People infected with the coronavirus can shed extremely high levels of the virus in their stools before they show symptoms – if they ever do – suggesting that wastewater testing is a way for health officials to detect budding outbreaks in the Researchers have found that recognizing the community early on

Scientists at MIT and elsewhere compared coronavirus levels in wastewater from a municipal sewage treatment plant in Massachusetts to Covid-19 cases in the same area and found that changes in coronavirus levels in wastewater preceded the rise and fall in positive test results by four to 10 days.

Their study has yet to be peer-reviewed, but the results, along with those from a study by Yale researchers published in the October issue of Nature Biotechnology, suggest that wastewater monitoring could play an important role in containing the pandemic.

The practice could potentially warn public health officials of increases in infection a week earlier than is possible through clinical test data alone. This means that they could issue health notices or job closings earlier to give these measures a better chance at work.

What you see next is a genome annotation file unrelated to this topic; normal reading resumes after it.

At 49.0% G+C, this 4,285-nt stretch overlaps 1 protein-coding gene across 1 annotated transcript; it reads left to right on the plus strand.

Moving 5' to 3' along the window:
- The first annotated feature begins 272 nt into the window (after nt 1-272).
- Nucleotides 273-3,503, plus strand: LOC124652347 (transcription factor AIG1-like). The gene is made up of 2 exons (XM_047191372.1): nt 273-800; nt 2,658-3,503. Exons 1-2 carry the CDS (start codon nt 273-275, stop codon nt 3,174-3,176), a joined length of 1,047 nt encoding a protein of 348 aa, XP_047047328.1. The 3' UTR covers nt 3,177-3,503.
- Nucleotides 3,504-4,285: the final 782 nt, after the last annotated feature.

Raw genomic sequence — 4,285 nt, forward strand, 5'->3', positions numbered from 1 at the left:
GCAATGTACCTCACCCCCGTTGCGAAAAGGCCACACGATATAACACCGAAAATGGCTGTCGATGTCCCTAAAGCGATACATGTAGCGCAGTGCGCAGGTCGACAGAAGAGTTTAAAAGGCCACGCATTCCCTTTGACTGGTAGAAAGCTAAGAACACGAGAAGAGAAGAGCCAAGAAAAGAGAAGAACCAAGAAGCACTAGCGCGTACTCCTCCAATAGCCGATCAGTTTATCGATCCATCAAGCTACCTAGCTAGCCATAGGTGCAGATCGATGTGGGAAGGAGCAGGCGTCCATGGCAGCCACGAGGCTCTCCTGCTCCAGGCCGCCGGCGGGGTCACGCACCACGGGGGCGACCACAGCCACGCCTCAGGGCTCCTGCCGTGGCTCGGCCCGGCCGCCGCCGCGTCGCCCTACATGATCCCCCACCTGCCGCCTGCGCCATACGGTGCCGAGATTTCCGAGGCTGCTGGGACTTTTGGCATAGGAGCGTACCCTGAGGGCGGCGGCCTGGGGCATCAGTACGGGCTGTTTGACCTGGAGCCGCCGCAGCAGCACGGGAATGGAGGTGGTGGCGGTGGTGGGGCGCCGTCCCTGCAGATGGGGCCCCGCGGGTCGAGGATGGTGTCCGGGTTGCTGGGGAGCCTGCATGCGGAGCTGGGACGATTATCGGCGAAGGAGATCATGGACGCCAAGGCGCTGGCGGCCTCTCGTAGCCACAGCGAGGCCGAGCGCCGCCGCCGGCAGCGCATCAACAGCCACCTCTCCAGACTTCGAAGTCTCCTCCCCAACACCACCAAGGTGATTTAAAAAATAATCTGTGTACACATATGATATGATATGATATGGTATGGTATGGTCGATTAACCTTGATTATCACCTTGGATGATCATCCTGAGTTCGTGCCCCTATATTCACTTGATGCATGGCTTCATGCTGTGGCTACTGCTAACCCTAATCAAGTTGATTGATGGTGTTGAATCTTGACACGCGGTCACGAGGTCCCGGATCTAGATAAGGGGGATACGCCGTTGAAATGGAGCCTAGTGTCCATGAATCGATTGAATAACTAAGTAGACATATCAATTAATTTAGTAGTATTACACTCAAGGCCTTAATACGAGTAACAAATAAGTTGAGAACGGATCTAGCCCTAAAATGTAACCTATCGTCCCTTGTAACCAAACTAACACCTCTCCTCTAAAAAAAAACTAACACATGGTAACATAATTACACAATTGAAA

Had such monitoring been available early in the pandemic, health officials might have recognized earlier that the virus was spreading to communities on both coasts and could have better predict where rescue workers and scarce supplies such as personal protective equipment and ventilators would be needed.

“They want additional information about the severity and location of the virus,” said Ted Smith, associate professor of medicine and director of the Center for Healthy Air, Water and Soil at the Christina Lee Brown Envirome Institute at the University of Louisville

Early diagnostic tests were so limited that “our ability to detect the prevalence of the virus was really affected,” said Dr. Smith.


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